Wyoming Big Horn Mountain Riding Guest Ranch
This is BIG country and The Hideout Lodge & Guest Ranch is a Riding Guest Ranch with great horses for all levels of riders. We own most of our horses and take excellent care of them. Along with Quarter Horses, gaited horses and Paints we also have a growing number of well-trained Mustangs for our guests to ride.
A Unique Diversity of Scenery – A Trail Riding Paradise
Why do photographers, trail riders but also hikers and bikers from around the world love traveling to Shell Valley and The Hideout?
One of the reasons is the rarely seen diversity of scenery this area offers due to the many exposed formations and elevations ranging from 4,200 feet in the valley to 13,200 feet in The Cloud Peak Wilderness. This is also one of the least populated areas in North America (with the exception of Alaska) enjoying a population of 2 per square mile (compared to New York City with 27,000 per square mile) and some of the purest air in the country. Below is a small sample of some of the trail rides and terrain variety you might enjoy during your stay at The Hideout Lodge & Guest Ranch.
High Desert and Canyons: Ranging in elevation from 4,200 – 5,400 feet. These rides are mostly in the valley riding through the wide open prairies, juniper trees, rocky canyons as well as hidden canyons through which refreshing creeks flow with century old cottonwood trees offering you and your horse some well-deserved shade.
Mountain Pastures, High Alpine Meadows: : You will see it all from above 7,500 feet riding through sage brush and high grasses imagining you are one of the cowboys in the movie Open Range or Lonesome Dove.
High Mountain Alpine Country & Upper Country: Typically elevations inthese areas range from 8,500 to 13,200 feet. The High country offers alpine forests, mountain lakes, streams and granite rock formations. Area’s above 10,000 are usually snow covered from the end of September to mid-June depending on weather conditions.
Devil’s Leap: Undulating red clay hills capped by wild grasses, sage and cactus. This intermediate ride culminates in a breathtaking vista from atop the famed Devil’s leap dropping 800 feet beneath you. Take a look over the edge…
Mollycropsy: This mesmerizing canyon hides abundant wildlife and offers a very challenging ride to those seeking high adventure. Sharp turns, steep inclines and daring drops challenge even the most advanced rider.
Black Mountain: A breathtaking scenic route leads the rider through a wide variety of terrain starting at the high desert flats of Trapper Creek winding through fields of salt sage and ending with a dramatic view over the entire Bighorn Basin and even into parts of Yellowstone Park.
White Creek & Trapper Creek Canyon: Step back in time 100 years. Your ride winds you through down a picturesque tree canopied path, past old timber corrals, over a wooden bridge and opens into a wide open lane perfect for an easy lope. The trail during this half-day ride snakes through the canyon with several crossings of Trapper Creek.
Willet Lake: A breathtaking all day ride in The Big Horn National Forest which takes you through open alpine meadows and pine forests to a clear blue mountain lake surrounded by a gorgeous alpine meadow. This is a ride you will not want to miss.
The Mail Trail or Bench Trail: Saddle up for a full day ride over a century old mail trail leaving at 7600 feet through alpine forests and juniper trees with beautiful vistas in The Shell Canyon. The Mail Trail is part of a century old trail used to carry the mail on horseback and mules from Sheridan to Cody.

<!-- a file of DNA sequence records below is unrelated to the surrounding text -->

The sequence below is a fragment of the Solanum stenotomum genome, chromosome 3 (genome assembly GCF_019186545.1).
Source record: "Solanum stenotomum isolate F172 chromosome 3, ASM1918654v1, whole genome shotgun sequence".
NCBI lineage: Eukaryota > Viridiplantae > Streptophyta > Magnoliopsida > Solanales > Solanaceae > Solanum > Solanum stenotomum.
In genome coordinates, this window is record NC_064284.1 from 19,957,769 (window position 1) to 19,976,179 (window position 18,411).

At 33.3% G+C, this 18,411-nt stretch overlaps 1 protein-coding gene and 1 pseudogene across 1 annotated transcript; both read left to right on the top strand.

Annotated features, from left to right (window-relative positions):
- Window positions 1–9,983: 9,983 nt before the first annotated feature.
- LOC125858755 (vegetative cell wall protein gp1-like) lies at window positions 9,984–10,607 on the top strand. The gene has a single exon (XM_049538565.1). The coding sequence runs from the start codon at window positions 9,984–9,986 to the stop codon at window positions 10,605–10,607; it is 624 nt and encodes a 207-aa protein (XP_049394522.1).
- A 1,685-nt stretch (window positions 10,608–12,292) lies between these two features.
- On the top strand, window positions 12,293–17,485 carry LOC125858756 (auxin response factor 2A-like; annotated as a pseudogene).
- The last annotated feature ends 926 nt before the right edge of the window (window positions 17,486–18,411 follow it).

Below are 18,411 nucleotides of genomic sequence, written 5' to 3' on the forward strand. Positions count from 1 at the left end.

Copman’s Tomb: This spectacular rock which you can see every day from the lodge is one of the most popular rides for its million-dollar view and scenic picnic. Looking up from the valley you would never think you could make it there on horseback. On a clear day you can look from the top of Copman’s Tomb all the way to the Rockies and Yellowstone National Park.
The Painted Hills: This half-day ride takes you to what the Indians called The Painted Hills which are hills with beautiful colors due to the minerals mixed with bentonite. We reach these hills riding through the sage brush and grass prairies in the valley. Photographers LOVE this area.
The Sedona Ride: This area near Trapper offers rides which make your think you are in Arizona due to the exposed Chugwater formations and half desert prairies. Cactus, coyotes and rattle snakes included.
The Five Fingers Ride: This popular valley ride takes you through rocky canyons with juniper trees and high desert while travelling along the slopes Big Horn Mountains which rise 2,000 feet along your trail as a huge granite wall. Some of the exposed Precambrian rock is over a billion years old.
McCullough Peak Mustang Country: During winter and spring some of our cattle graze in a 100,000 acre pasture which is a high desert area shared with the McCullough Peak Mustangs. Riding this country you will probably be able to see wild horses alongside grazing antelopes.
A mix of it all climates, scenery and temperatures.
In the late fall you might start riding in the snow on one side of the mountain and ride the last two hours of your 6-8 hour ride in the red dust in temperatures above 75F. You might start your ride at 6,500 and cross 9,500 feet and put your horse in the trailer at 4,200 feet at Trapper Creek Lodge after coming down Black Mountain Road and The Beef Slide. These are century old stock and trapper trails.
Throughout the season you will enjoy riding different country most days of your stay.
Special Customized Rides
We have a number of special rides ranging from 3 to 7 hours or more in the saddle. Some will be new trails we are exploring. They might take longer than anticipated due to the terrain and because they are new to us also. These rides are a bit more adventurous.
Endless riding opportunities…
The above trails are just a fraction of what this area offers. Many of our repeat guests who have been coming to The Hideout for over 10 years see different country and trails every time they come. Even our year round staff and family members who have been living here for over a century still see new country on the ranch every year.
The average length of time spent in the saddle each day is between 2 and 6 hours although some groups may choose to increase or decrease the amount of time depending of the time of the year, weather and season. Your wrangler will be more than happy to accommodate your requests. As long as it is safe, feasible and there are 3 or 4 people interested in the ride we usually can make it happen.